The Invisible Enemy – How Human Papillomaviruses Avoid Recognition and Clearance by the Host Immune System

Agnieszka K Grabowska, Angelika B Riemer*
Immunotherapy and -prevention, German Cancer Research Center (DKFZ), Heidelberg, Germany

© Grabowska and Riemer.; Licensee Bentham Open.

open-access license: This is an open access article licensed under the terms of the Creative Commons Attribution Non-Commercial License ( which permits unrestricted, non-commercial use, distribution and reproduction in any medium, provided the work is properly cited.

* Address correspondence to this author at Immunotherapy and -prevention, German Cancer Research Center (DKFZ), Im Neuenheimer Feld 280, D-69120 Heidelberg, Germany; Tel: +49 6221 42 3820; Fax: +49 6221 42 4852; E-mail:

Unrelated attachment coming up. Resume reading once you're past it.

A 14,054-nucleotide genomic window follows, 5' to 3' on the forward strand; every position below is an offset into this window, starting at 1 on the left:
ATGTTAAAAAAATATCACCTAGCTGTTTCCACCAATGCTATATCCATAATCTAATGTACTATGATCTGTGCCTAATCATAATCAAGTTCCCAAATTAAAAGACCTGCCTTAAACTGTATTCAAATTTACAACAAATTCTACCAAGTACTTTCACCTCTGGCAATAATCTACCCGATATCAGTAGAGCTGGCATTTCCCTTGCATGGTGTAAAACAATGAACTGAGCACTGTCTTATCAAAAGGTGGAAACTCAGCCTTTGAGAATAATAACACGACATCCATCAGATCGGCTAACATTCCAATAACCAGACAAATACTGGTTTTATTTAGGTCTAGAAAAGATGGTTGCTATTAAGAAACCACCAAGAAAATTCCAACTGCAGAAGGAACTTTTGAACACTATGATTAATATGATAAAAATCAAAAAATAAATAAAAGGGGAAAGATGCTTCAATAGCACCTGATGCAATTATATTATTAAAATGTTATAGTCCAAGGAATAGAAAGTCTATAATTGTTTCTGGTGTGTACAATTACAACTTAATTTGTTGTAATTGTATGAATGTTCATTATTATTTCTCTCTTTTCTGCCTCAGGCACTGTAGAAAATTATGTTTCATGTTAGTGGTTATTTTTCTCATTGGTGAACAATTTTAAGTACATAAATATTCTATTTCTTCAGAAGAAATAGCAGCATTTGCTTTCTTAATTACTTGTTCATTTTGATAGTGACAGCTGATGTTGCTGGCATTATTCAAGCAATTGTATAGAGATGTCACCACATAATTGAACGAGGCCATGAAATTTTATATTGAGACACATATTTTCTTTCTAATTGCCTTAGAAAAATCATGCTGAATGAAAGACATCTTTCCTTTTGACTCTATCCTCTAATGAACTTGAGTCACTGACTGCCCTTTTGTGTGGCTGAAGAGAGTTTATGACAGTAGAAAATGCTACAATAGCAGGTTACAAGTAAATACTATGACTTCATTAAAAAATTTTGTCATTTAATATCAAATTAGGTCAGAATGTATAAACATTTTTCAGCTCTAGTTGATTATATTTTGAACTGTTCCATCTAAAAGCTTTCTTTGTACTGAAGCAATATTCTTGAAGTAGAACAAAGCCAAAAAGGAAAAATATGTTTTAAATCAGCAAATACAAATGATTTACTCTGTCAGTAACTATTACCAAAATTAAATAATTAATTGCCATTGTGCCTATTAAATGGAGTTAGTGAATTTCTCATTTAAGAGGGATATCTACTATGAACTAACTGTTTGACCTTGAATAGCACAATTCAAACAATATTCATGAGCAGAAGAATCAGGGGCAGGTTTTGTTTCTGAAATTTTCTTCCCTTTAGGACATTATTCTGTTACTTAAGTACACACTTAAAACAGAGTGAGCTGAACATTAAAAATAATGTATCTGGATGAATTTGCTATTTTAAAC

Human papillomavirus (HPV) needs to persist in squamous epithelia for a certain amount of time to complete its reproductive cycle. Therefore, the virus has evolved multiple immune evasion strategies. The interplay of these immune evasion mechanisms with the host immune system decides whether a HPV infection is cleared or becomes persistent. Clearance of HPV-induced lesions is mediated by a cellular immune response, consisting of both cytotoxic T lymphocyte and T helper cell responses. Persistent HPV infection, on the other hand, is the single most important risk factor for the development of HPV-associated premalignant lesions and HPV-driven cancers. This article reviews the immune evasion mechanisms employed by high-risk HPVs to escape host immune recognition and attack.

Keywords: Cancer, human papillomavirus (HPV), immune response, immune evasion..